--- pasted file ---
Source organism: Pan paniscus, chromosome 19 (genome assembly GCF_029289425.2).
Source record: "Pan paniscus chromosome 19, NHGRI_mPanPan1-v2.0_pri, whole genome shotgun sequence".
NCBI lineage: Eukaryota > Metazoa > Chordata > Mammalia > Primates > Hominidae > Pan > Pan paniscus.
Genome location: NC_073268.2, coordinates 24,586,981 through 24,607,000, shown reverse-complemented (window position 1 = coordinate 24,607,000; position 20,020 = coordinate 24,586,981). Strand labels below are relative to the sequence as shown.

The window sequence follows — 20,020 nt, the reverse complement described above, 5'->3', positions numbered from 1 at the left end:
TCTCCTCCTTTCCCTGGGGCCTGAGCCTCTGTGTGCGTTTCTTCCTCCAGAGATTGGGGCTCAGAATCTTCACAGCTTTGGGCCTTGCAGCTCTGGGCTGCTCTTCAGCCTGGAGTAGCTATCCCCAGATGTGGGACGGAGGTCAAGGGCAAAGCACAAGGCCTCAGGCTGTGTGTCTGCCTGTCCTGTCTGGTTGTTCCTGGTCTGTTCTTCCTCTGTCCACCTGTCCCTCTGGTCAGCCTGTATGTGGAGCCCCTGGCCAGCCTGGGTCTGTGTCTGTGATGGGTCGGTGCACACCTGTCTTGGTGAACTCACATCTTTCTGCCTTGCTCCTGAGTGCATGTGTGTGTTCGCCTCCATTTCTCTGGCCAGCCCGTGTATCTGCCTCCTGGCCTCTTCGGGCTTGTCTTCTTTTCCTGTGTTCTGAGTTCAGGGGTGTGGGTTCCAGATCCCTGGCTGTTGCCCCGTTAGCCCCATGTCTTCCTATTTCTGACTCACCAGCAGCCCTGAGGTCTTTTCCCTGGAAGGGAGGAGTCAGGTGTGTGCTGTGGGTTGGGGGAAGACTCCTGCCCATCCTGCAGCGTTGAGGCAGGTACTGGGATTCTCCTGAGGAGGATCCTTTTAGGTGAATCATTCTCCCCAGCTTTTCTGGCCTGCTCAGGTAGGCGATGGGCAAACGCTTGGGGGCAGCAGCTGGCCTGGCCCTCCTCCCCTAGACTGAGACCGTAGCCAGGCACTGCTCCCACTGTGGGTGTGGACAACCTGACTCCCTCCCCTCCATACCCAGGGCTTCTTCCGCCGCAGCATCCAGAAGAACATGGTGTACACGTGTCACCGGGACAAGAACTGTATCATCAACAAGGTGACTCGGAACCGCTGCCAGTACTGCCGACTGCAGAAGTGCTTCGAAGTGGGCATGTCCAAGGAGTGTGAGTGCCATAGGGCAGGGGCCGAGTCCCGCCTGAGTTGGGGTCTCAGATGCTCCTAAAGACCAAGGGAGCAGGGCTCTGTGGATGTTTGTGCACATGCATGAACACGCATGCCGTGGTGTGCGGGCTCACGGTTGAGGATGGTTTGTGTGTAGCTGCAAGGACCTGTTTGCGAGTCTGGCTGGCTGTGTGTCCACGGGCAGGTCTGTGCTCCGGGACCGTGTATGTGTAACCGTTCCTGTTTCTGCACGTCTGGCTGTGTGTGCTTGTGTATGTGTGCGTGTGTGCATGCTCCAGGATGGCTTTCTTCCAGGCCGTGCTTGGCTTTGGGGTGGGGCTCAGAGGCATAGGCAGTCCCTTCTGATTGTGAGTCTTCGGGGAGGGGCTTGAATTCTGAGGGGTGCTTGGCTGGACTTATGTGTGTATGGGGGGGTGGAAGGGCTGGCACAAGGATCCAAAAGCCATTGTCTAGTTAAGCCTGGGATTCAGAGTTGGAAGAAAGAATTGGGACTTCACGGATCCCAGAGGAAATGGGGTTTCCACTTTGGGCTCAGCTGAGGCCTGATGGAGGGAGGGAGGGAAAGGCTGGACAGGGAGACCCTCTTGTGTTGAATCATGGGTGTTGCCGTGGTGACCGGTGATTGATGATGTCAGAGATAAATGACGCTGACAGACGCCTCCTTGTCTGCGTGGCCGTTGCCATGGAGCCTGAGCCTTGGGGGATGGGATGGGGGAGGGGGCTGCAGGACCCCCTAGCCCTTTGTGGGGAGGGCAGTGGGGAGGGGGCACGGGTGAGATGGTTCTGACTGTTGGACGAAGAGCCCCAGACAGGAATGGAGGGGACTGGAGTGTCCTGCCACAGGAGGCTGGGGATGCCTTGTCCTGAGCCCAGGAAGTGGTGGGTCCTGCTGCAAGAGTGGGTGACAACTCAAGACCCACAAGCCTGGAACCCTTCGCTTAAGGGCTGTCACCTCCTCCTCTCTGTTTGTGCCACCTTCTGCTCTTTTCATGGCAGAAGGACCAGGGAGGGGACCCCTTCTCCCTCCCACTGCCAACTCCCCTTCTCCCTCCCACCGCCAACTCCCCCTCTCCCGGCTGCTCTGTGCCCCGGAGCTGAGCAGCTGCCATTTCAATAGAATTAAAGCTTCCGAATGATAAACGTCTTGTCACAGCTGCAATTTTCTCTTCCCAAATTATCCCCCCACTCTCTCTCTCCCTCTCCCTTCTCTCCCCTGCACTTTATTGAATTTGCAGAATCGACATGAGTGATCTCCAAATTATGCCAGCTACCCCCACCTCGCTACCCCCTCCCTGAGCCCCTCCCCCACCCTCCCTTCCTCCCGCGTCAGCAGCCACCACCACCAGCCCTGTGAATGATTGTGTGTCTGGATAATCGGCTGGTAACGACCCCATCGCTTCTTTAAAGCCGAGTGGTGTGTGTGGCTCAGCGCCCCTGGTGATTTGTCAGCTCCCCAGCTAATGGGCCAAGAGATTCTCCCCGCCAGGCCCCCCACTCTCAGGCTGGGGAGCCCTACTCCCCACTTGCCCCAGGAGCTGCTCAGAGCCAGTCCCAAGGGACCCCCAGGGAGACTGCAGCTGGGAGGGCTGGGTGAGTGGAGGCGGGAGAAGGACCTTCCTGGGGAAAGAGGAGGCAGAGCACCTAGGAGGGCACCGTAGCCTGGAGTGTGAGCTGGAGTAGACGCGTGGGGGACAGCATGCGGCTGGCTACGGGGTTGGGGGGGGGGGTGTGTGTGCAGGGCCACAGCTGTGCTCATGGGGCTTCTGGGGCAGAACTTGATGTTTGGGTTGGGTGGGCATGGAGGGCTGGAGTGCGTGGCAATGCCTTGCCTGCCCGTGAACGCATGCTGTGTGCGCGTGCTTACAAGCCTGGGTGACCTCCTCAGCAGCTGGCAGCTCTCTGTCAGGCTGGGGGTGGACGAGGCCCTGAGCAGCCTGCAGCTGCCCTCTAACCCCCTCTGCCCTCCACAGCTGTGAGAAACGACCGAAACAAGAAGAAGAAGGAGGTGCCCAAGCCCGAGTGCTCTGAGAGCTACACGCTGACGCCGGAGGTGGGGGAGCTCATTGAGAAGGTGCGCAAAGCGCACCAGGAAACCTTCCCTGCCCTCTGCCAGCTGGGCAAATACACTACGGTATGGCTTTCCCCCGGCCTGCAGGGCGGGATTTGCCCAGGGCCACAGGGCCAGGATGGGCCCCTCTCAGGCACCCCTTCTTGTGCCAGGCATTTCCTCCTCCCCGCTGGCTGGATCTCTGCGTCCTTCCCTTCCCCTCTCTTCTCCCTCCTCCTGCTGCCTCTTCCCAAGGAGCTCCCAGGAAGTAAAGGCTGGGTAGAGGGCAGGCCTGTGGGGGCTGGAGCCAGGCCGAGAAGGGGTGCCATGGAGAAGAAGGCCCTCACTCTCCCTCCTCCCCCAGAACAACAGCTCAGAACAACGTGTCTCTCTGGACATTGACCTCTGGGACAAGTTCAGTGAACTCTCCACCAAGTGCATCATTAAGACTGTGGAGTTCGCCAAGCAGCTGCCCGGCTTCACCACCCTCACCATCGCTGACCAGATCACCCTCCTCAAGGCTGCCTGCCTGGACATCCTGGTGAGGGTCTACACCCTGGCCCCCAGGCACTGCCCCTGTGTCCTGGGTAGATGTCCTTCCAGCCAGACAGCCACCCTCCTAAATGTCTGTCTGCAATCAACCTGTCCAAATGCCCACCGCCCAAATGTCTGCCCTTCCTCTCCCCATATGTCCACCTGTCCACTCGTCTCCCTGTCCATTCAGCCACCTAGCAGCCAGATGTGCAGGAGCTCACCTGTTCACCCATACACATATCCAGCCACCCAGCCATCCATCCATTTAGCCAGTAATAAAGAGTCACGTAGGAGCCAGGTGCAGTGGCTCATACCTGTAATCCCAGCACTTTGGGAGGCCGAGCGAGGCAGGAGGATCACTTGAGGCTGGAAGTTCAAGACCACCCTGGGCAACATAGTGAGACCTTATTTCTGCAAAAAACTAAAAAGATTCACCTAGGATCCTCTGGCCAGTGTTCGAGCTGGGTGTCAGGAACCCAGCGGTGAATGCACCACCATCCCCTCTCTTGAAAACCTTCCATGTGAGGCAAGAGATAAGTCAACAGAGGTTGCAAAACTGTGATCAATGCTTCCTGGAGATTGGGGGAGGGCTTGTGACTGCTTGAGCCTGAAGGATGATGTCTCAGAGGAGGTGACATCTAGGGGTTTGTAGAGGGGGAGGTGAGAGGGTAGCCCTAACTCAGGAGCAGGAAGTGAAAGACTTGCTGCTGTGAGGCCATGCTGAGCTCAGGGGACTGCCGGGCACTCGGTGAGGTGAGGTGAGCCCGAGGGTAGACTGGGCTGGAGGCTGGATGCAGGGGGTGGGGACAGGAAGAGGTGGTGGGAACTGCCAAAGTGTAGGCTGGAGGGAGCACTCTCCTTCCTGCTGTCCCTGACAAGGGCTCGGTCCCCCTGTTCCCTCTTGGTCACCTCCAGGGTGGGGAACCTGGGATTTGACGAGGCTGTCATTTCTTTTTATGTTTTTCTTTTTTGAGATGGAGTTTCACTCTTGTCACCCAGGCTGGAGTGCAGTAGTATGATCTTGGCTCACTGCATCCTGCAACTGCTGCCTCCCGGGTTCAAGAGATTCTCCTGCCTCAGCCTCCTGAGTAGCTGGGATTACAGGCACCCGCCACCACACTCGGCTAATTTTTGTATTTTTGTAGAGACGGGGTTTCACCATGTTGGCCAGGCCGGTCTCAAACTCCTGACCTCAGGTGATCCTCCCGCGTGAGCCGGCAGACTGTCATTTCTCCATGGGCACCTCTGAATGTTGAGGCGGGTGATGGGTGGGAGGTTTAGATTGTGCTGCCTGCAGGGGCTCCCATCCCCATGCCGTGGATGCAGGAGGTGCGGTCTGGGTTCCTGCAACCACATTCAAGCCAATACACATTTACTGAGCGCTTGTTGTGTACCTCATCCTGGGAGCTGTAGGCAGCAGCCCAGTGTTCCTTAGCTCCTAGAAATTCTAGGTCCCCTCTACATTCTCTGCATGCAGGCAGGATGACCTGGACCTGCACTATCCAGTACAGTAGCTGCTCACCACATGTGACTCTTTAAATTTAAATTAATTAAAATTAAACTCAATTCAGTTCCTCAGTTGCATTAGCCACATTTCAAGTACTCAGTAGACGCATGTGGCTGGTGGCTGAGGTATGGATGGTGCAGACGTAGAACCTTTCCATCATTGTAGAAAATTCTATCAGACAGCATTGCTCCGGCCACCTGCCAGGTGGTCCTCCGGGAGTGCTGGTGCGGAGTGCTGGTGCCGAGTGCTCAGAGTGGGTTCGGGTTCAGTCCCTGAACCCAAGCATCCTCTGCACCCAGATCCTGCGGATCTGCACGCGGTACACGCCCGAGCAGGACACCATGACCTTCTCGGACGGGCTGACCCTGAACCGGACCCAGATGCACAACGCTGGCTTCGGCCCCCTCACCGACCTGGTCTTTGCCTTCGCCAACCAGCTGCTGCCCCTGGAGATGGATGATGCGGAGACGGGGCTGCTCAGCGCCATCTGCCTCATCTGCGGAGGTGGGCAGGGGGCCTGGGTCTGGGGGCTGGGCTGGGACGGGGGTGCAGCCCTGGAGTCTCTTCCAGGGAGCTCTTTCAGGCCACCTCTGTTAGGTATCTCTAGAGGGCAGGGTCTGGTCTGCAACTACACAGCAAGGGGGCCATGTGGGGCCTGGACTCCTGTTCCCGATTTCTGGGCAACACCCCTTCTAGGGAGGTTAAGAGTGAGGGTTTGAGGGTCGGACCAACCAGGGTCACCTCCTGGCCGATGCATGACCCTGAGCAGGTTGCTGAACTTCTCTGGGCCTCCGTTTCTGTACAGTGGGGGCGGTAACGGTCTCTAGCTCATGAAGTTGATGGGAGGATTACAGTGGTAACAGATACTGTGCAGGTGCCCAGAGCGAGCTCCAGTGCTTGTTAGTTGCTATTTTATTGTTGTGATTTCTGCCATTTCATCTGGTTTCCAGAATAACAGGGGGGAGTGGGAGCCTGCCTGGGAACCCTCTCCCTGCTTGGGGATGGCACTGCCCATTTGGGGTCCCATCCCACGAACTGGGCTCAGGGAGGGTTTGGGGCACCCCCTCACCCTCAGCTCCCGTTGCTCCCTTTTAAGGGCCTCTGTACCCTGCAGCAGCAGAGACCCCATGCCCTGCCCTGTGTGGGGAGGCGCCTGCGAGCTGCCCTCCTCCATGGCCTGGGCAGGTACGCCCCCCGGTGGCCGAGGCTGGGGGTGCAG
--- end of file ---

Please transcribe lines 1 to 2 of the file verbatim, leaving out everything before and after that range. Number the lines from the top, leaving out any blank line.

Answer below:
Source organism: Pan paniscus, chromosome 19 (genome assembly GCF_029289425.2).
Source record: "Pan paniscus chromosome 19, NHGRI_mPanPan1-v2.0_pri, whole genome shotgun sequence".